China will publish a timetable by the end of the year to halt its domestic commercial trade in ivory, a senior official said on June 6.
Yan Xun, deputy director-general of department of wildlife conservation and nature reserve management of the State Forestry Administration, said the timetable will follow the combined efforts of various government bodies to assess the process and impact of a ban.
“At the same time, we will also evaluate the impact of bans on imported ivory and ivory products that have been in place since February 2015,” Yan said.
During President Xi Jinping’s visit to the United States last September, the two countries made a joint commitment to take “significant and timely steps” to halt the domestic commercial trade of ivory.
On June 6, the Obama administration announced a near-total ban on the interstate trading of ivory.
The final revision of a section of the US Endangered Species Act dealing with African elephants — which will take effect on July 6 — includes exceptions for items containing minimal amounts of ivory and documented antiques.
Yan said China applauded the US ivory ban and would like to hear more about the implementation.
“China also hopes the US will further reduce or ban the trophy hunting of elephants, as well as reduce commercial activities such as auctions of ivory and ivory products, which push prices up and trigger more elephant poaching,” Yan said.
Cristian Samper, president and CEO of the Wildlife Conservation Society and a member of the President’s Advisory Council on Illegal Wildlife Trafficking in the US, said China’s announcement to issue a timetable has sent a message, and ivory markets are shutting down.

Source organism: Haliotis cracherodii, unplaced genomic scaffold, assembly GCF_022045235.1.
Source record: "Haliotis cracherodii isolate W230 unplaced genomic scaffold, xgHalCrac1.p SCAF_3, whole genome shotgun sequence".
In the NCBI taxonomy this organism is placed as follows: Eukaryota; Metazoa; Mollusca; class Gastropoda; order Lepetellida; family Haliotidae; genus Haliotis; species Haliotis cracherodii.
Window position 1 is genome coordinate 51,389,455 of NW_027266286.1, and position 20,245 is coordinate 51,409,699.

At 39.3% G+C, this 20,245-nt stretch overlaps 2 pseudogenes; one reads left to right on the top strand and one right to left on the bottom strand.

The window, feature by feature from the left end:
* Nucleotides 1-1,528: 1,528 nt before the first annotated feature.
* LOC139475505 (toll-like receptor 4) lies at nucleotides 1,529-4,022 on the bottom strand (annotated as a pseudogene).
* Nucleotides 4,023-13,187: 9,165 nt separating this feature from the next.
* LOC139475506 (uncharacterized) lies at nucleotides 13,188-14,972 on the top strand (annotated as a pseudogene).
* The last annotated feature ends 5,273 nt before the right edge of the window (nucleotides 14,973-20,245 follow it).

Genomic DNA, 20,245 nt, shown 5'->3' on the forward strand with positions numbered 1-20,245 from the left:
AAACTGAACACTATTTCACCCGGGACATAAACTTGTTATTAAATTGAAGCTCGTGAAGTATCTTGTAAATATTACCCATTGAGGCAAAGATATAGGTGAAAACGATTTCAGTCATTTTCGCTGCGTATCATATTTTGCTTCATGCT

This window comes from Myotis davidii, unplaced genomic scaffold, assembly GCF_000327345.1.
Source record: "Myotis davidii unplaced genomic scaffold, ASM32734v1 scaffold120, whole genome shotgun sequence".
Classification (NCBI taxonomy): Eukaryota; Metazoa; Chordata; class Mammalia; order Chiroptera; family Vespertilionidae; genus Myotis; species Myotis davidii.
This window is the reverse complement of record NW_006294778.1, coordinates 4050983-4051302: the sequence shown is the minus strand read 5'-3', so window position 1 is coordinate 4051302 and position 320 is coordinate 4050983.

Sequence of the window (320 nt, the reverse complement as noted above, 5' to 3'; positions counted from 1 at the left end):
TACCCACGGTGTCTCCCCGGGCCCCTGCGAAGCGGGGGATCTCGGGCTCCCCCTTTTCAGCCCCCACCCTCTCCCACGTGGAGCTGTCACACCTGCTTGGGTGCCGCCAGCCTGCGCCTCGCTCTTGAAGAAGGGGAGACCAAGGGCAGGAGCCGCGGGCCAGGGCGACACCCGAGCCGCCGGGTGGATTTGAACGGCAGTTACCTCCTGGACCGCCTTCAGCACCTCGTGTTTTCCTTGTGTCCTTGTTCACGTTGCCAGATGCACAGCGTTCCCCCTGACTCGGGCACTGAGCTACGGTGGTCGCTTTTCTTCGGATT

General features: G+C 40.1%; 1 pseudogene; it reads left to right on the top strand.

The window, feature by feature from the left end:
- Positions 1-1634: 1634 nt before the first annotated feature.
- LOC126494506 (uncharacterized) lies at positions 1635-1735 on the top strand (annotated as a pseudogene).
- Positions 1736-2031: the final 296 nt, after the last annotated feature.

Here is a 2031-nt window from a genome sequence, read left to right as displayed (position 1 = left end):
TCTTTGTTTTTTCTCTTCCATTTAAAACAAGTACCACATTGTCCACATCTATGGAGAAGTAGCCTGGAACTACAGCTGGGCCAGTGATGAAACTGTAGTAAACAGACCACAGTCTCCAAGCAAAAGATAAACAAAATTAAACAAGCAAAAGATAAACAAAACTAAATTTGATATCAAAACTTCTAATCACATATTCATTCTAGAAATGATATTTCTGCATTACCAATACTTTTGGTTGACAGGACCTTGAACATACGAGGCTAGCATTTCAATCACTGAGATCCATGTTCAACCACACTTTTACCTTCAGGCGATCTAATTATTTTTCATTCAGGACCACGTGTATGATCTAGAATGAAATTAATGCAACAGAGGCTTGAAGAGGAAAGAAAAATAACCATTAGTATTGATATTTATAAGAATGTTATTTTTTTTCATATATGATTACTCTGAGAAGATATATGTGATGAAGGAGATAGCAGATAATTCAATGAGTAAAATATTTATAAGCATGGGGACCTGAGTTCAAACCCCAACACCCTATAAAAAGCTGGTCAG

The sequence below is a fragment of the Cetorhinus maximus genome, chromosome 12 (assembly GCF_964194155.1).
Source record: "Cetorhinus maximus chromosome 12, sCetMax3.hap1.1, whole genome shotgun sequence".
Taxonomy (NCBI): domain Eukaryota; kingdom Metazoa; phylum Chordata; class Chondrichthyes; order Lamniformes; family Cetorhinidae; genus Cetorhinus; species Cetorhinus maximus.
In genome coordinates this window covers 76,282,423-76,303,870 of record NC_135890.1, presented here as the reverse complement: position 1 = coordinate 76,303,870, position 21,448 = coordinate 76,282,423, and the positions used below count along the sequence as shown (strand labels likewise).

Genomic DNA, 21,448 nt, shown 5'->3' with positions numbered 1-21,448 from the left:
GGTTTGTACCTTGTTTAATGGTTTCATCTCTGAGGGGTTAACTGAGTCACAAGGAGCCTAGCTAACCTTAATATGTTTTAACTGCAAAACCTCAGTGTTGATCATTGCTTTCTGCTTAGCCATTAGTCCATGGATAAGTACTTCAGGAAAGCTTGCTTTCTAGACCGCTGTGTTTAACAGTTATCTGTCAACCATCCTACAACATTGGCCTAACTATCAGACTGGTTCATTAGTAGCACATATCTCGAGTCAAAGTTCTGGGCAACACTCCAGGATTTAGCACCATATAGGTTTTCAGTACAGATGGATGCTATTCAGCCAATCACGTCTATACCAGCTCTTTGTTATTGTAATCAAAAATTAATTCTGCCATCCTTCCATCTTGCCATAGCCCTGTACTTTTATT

“President Xi and President Obama, working with other governments and conservation organizations, are lining up the world behind saving Africa’s and Asia’s elephants,” Samper said. “As China, the United States and several African elephant range states unite to stop the killing, stop the demand and stop the trafficking, elephants now have a fighting chance against the ivory traffickers and criminal networks driving the poaching.”
According to the WCS, between 2010 and 2012, 100,000 elephants were illegally killed for their ivory across the African continent — an average of 91 elephants per day, or nearly one every 15 minutes.
Between 2002 and 2013, central Africa’s forest elephant population declined by two-thirds, and heavy poaching continues. At that rate, forest elephants could be extinct in the wild within a decade.